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The Jewish Ethicist: Impatient Patients

May 9, 2009 | by Rabbi Dr. Asher Meir, Business Ethics Center of Jerusalem

How can I survive interminable waits at the doctor's?

Q. I'm often stuck in the doctor's waiting room for hours! Doesn't he owe me something for my wasted time? VS, RB, KS, RK, SA, RG etc. (Many readers asked this question!)

A. The Shulchan Arukh (authoritative Code of Jewish Law) states: "One who puts someone into a room and closes the door on him, preventing him from working, is liable for his lost time." This is certainly how the patient (or parent) feels -- as if he or she is trapped in the doctor's office.

But realistically, a patient is not imprisoned in the waiting room, and it's not really fair to expect the practitioner to compensate you for your time – which after all you're not using for the doctor's benefit.

Still, so many readers asked this question that I am devoting a special column to how we can deal with this exasperating situation with dignity. Like most interpersonal dilemmas, the key to curing the waiting-room blues is mutual thoughtfulness.

Patients should keep in mind that there are many valid reasons for delays. Greed and sadism are not really the only factors at work! For one thing, the carelessness and missed appointments of patients themselves compels practitioners to overbook in order to keep hard at work at all times. When people do show up, long lines are the result. A better on-time record for patients will ultimately mean shorter waits at the doctor's.

Another reason is emergency calls. As one doctor exclaimed when I asked him about this problem, "How am I supposed to know when some woman is going to come in with chest pains?" We expect the physician to put his regular schedule aside when we have a medical emergency; we need to have patience for the extra wait this imposes on us when, thank God, there is no emergency.

One thing patients can do to shorten waits is to call ahead. If you have a two o'clock appointment, call the receptionist at one! If she says that the doctor is just now taking patients with 11:30 appointments, you know that you don't have to arrive any earlier that 3:15 or so. Of course doctors and receptionists should be forthcoming with this information.

Physicians should contribute their share too. If you really care about your patients' time, don't wait for them to call -- have the receptionist call up patients and inform them that their appointment is delayed! If possible, allow them to reschedule. A small extra investment in receptionist hours can save your patients dozens of hours each day.

Practitioners can also adopt more effective scheduling practices. Dr. Leon Zacharowicz informs me that he has dramatically cut no-shows at his practice by not giving exact times for distant appointments. Instead, the patient is at first given a generous advance "window" in which to schedule; a few days beforehand the patient calls to set an exact time. (Example: in November the patient is told to call "in two months". Only at the beginning of January does the patient call back and set an exact time. Of course the practitioner has to learn to keep enough empty slots for patients who have been instructed to call.)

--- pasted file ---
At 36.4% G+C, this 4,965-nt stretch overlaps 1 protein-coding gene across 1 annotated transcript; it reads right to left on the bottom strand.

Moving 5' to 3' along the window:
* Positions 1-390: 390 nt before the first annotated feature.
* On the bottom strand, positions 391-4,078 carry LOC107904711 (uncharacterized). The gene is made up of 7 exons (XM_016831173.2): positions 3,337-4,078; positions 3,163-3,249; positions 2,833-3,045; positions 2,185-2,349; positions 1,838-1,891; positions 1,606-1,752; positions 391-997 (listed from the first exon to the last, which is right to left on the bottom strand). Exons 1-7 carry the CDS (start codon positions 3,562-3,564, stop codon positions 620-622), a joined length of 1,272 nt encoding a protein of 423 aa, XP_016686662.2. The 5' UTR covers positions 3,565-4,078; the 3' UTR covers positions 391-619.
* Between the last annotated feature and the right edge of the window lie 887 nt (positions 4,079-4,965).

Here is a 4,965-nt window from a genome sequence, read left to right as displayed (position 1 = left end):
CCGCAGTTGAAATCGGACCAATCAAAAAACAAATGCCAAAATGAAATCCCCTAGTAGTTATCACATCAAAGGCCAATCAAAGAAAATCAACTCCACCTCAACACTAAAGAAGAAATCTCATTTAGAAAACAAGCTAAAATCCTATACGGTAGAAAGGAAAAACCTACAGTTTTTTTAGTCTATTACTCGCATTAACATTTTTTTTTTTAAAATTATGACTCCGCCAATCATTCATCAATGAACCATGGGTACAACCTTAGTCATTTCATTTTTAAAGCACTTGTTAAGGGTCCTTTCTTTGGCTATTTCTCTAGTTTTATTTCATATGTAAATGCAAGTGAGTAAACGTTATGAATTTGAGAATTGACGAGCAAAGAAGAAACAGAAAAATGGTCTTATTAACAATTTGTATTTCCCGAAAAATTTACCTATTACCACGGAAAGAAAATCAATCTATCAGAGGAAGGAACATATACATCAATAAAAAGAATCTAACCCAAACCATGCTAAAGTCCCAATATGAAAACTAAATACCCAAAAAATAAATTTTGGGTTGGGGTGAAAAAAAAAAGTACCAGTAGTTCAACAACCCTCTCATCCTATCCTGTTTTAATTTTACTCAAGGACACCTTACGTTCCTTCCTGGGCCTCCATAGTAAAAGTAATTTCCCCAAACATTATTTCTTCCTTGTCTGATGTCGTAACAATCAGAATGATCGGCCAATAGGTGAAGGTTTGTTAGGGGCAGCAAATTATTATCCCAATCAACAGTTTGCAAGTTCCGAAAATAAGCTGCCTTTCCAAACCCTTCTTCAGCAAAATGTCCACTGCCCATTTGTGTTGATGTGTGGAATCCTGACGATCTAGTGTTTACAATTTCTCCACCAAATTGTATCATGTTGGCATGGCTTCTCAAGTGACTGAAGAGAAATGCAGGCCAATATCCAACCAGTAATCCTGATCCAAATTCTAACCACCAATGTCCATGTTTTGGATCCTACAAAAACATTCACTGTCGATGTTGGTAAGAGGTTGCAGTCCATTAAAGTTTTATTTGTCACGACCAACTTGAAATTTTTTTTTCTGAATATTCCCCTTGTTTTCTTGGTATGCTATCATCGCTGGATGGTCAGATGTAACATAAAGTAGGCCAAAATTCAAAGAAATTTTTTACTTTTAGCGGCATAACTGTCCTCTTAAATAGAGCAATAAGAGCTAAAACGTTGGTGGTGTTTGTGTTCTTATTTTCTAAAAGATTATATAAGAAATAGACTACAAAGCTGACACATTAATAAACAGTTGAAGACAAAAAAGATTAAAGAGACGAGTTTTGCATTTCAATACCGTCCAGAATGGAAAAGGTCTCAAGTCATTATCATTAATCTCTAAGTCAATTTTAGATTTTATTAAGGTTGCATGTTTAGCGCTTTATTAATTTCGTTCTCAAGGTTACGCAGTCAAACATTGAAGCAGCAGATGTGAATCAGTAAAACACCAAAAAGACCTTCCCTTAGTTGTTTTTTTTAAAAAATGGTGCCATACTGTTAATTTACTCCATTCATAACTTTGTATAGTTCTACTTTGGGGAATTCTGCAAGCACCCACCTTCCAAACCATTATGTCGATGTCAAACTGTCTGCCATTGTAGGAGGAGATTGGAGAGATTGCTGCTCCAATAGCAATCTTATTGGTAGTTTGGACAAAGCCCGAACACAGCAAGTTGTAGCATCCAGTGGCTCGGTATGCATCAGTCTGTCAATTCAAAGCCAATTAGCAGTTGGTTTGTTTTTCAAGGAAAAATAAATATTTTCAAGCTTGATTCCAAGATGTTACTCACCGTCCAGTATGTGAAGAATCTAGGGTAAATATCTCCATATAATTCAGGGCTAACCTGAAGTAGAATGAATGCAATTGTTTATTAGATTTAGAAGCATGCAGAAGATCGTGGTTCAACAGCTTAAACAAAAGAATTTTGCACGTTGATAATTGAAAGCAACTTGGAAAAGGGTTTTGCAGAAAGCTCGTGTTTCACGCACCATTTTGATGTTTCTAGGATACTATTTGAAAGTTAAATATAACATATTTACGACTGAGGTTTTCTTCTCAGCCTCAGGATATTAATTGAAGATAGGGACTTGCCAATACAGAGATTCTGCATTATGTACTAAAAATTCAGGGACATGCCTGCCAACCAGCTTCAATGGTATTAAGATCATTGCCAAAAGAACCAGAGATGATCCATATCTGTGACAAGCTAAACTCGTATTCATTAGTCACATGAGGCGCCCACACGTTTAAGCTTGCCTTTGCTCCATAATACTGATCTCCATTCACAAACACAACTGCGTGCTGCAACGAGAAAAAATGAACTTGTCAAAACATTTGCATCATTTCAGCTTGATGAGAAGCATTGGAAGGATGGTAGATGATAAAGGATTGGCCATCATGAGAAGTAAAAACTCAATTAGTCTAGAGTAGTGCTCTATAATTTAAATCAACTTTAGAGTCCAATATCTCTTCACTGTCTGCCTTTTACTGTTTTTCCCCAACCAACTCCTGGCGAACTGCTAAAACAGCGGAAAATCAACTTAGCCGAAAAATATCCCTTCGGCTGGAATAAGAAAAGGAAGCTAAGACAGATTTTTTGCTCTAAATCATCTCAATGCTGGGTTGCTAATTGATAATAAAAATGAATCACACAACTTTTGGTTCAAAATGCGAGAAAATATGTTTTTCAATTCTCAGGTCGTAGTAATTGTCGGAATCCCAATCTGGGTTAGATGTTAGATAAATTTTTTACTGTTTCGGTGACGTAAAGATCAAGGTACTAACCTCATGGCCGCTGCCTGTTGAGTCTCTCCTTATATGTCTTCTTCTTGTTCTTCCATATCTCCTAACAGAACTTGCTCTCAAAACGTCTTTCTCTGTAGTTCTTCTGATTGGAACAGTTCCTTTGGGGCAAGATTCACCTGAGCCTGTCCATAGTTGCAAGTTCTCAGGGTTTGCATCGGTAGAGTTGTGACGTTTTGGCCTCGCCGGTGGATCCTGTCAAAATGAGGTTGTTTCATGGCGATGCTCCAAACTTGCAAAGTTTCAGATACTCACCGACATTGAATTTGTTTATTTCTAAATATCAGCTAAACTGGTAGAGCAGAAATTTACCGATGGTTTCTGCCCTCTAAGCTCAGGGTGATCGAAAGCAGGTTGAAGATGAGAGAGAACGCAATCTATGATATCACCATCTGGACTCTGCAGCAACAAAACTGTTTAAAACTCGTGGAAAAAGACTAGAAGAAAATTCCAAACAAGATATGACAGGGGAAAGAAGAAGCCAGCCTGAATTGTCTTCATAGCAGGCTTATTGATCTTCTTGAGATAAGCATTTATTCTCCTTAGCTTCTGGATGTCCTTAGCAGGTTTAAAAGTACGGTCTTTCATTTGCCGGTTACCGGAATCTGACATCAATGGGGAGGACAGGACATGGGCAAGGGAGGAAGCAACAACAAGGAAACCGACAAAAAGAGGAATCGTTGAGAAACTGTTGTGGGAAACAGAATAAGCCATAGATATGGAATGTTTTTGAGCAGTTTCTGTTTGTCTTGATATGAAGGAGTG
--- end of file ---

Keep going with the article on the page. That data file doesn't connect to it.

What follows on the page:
If emergencies are an ongoing part of a practice then the schedule should partially reflect this. (Probably obstetricians and cardiologists have more of these than dermatologists.)

The best advice of all is: take it easy! Learn to take advantage of the waiting time. It is ironic that the harried parent who is chafing at the long line at the pediatrician is the same parent who complains that he or she just doesn't have enough time to spend with the children. And the busy executive who is apoplectic about the wait at the periodontist is the same person who complains that he or she has no time for Torah learning.

A final note: for anyone who thinks that long waits at the doctor are something new, here is an excerpt from a letter written eight hundred years ago by Maimonides, who was not only one of the greatest scholars and leaders in Jewish history but also a prominent physician:
"I do not return to Fostat until the afternoon. Then I am famished, but I find the antechambers filled with people, Jews and Gentiles, nobles and common people, judges and policemen, friends and enemies - a mixed multitude who await the time of my return. . . . [I] ask them to bear with me while I take some light refreshment, the only meal I eat in twenty-four hours. Then I go to attend to my patients and write prescriptions and directions for their ailments. Patients go in and out until nightfall and sometimes even, as the Torah is my faith, until two hours or more into the night."

SOURCES: Shulchan Arukh Choshen Mishpat 420:11; Maimonides' letter to Shmuel Ibn Tibbon.

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The Jewish Ethicist presents some general principles of Jewish law. For specific questions and direct application, please consult a qualified Rabbi.

The Jewish Ethicist is a joint project of and the Center for Business Ethics, Jerusalem College of Technology. To find out more about business ethics and Jewish values for the workplace, visit the JCT Center for Business Ethics website at

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